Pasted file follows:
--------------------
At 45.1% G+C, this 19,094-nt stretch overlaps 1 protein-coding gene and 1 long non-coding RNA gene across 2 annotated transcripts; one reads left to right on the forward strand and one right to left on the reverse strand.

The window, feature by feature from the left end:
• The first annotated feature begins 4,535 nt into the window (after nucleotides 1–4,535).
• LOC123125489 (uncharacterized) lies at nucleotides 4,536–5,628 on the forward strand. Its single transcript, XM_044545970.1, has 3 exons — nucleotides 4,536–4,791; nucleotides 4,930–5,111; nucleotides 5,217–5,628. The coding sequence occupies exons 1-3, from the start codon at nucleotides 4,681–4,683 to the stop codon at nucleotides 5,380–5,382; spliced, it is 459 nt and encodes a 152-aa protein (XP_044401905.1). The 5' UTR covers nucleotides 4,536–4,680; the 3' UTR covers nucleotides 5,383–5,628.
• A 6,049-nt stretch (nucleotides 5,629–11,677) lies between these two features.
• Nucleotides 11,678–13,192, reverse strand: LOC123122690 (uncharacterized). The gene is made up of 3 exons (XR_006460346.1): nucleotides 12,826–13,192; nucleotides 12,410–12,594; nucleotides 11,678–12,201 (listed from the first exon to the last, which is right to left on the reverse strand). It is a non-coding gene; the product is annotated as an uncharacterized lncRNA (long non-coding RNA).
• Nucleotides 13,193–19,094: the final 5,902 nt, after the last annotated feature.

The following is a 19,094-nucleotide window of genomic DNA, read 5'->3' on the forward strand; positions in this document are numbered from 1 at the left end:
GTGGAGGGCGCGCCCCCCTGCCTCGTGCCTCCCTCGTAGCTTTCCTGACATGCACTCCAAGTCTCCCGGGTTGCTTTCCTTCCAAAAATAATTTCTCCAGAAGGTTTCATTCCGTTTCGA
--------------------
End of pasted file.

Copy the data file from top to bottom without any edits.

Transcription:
At 45.1% G+C, this 19,094-nt stretch overlaps 1 protein-coding gene and 1 long non-coding RNA gene across 2 annotated transcripts; one reads left to right on the forward strand and one right to left on the reverse strand.

The window, feature by feature from the left end:
• The first annotated feature begins 4,535 nt into the window (after nucleotides 1–4,535).
• LOC123125489 (uncharacterized) lies at nucleotides 4,536–5,628 on the forward strand. Its single transcript, XM_044545970.1, has 3 exons — nucleotides 4,536–4,791; nucleotides 4,930–5,111; nucleotides 5,217–5,628. The coding sequence occupies exons 1-3, from the start codon at nucleotides 4,681–4,683 to the stop codon at nucleotides 5,380–5,382; spliced, it is 459 nt and encodes a 152-aa protein (XP_044401905.1). The 5' UTR covers nucleotides 4,536–4,680; the 3' UTR covers nucleotides 5,383–5,628.
• A 6,049-nt stretch (nucleotides 5,629–11,677) lies between these two features.
• Nucleotides 11,678–13,192, reverse strand: LOC123122690 (uncharacterized). The gene is made up of 3 exons (XR_006460346.1): nucleotides 12,826–13,192; nucleotides 12,410–12,594; nucleotides 11,678–12,201 (listed from the first exon to the last, which is right to left on the reverse strand). It is a non-coding gene; the product is annotated as an uncharacterized lncRNA (long non-coding RNA).
• Nucleotides 13,193–19,094: the final 5,902 nt, after the last annotated feature.

The following is a 19,094-nucleotide window of genomic DNA, read 5'->3' on the forward strand; positions in this document are numbered from 1 at the left end:
GTGGAGGGCGCGCCCCCCTGCCTCGTGCCTCCCTCGTAGCTTTCCTGACATGCACTCCAAGTCTCCCGGGTTGCTTTCCTTCCAAAAATAATTTCTCCAGAAGGTTTCATTCCGTTTCGA